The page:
Do I need a therapist?
Ending the stigma associated with mental illness is the best way to ensure that people who need help are empowered to go and get it. We’ve come a long way in recent years, thanks in part to mental health awareness campaigns like Bell Let’s Talk Day in Canada, the LAD Bible UOKM8 campaign to raise awareness of male mental health issues in the United Kingdom, and Mental Illness Awareness Week in the United States.
But despite the growing awareness that struggling with a mental health condition and seeking help for it is nothing to be ashamed of—because it’s simply a health matter, like going to the doctor when you have the flu—unfortunately many people are still reluctant to get the professional help they need.
Then there are others who may acknowledge that they are struggling, but wonder if they really need to see a therapist or if they can just “snap out of it” on their own. The best way to get the answer to that question is to speak with your doctor who can help you assess your mental health needs and talk about solutions, including the possibility of referring you to a qualified professional.
But remember: if you have a headache you do whatever is necessary to make yourself feel better without giving it a second thought. Don’t you owe it to yourself to treat yourself with the same respect and compassion when you’re struggling with a mental health issue too—even if you think it’s minor?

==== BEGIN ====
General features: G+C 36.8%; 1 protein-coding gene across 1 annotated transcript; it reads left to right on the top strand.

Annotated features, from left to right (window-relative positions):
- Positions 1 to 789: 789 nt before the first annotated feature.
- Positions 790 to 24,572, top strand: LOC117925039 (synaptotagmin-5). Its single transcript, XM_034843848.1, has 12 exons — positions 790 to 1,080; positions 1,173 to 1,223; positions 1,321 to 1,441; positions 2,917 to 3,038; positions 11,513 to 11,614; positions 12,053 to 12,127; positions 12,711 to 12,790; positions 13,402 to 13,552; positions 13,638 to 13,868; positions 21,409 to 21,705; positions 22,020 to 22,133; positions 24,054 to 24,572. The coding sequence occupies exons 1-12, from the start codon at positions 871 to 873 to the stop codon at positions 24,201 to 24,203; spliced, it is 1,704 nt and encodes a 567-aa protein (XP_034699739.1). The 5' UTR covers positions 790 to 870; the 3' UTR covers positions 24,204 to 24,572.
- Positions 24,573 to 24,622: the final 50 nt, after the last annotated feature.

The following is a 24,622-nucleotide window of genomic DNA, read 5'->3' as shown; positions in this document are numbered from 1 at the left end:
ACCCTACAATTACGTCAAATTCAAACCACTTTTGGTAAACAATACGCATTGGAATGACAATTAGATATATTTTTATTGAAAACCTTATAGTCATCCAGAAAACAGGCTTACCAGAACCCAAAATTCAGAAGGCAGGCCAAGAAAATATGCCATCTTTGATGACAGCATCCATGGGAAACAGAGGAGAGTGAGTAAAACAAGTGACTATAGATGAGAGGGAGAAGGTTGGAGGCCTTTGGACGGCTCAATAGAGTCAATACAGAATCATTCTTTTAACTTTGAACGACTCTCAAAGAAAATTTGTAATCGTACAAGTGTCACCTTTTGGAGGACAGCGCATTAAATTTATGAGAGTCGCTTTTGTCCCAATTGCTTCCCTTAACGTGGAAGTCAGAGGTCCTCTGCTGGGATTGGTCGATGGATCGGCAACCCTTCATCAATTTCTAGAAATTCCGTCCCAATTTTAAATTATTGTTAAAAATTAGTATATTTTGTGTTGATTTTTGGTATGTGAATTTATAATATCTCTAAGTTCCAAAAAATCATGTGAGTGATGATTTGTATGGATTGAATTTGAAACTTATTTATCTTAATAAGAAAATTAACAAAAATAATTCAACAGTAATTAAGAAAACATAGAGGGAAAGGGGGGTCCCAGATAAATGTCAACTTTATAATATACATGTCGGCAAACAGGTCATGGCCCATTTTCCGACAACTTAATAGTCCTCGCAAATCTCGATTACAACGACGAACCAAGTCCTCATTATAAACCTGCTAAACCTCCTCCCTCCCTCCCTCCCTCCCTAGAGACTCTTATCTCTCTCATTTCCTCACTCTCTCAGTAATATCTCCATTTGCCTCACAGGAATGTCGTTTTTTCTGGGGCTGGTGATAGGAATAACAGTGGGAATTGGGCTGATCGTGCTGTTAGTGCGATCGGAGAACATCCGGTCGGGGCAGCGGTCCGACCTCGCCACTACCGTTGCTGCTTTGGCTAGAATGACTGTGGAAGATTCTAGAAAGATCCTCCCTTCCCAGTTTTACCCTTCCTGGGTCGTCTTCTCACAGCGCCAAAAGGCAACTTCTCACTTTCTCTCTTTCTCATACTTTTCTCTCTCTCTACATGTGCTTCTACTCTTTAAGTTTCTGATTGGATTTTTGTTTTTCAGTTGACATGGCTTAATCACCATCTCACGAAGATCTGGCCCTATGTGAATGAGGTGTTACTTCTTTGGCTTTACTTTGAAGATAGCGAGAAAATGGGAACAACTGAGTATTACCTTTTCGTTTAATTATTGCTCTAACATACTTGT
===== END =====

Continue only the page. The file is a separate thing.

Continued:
If you’re wondering if you might benefit from therapy, the odds are probably good that you would or you wouldn’t be thinking about it at all. But PsychCentral has a quick online quiz to help you determine if perhaps a few sessions with a therapist might benefit you. It isn’t meant to be a diagnostic tool, but it can give you a starting point when you speak with your doctor about how you’ve been feeling.
Getting comfortable with the idea of therapy is also a good idea. Talk to willing friends who have been in, or are currently going to, therapy to find out what the process is like. You may be uncomfortable with the idea of telling a stranger your deepest, most personal thoughts, but a “been-there-done-that” friend will probably reassure you that, in fact, that’s one of the most freeing and healing parts of therapy. Being able to share your fears with a non-judgmental third party who isn’t going to be shocked by anything you tell them, and who will give you tools to help you cope with the way you’ve been feeling, is what therapy is all about.
Psychology Today has tips for how to find the best therapist for you, including what you should look for, questions you should ask, and what to do if you’re concerned about fees. Remember, the person you choose has to be a good fit for you, and there’s no harm in meeting and trying out a few until you find the right one. In fact, a good therapist will tell you that.
Take good care of yourself. Body and mind.
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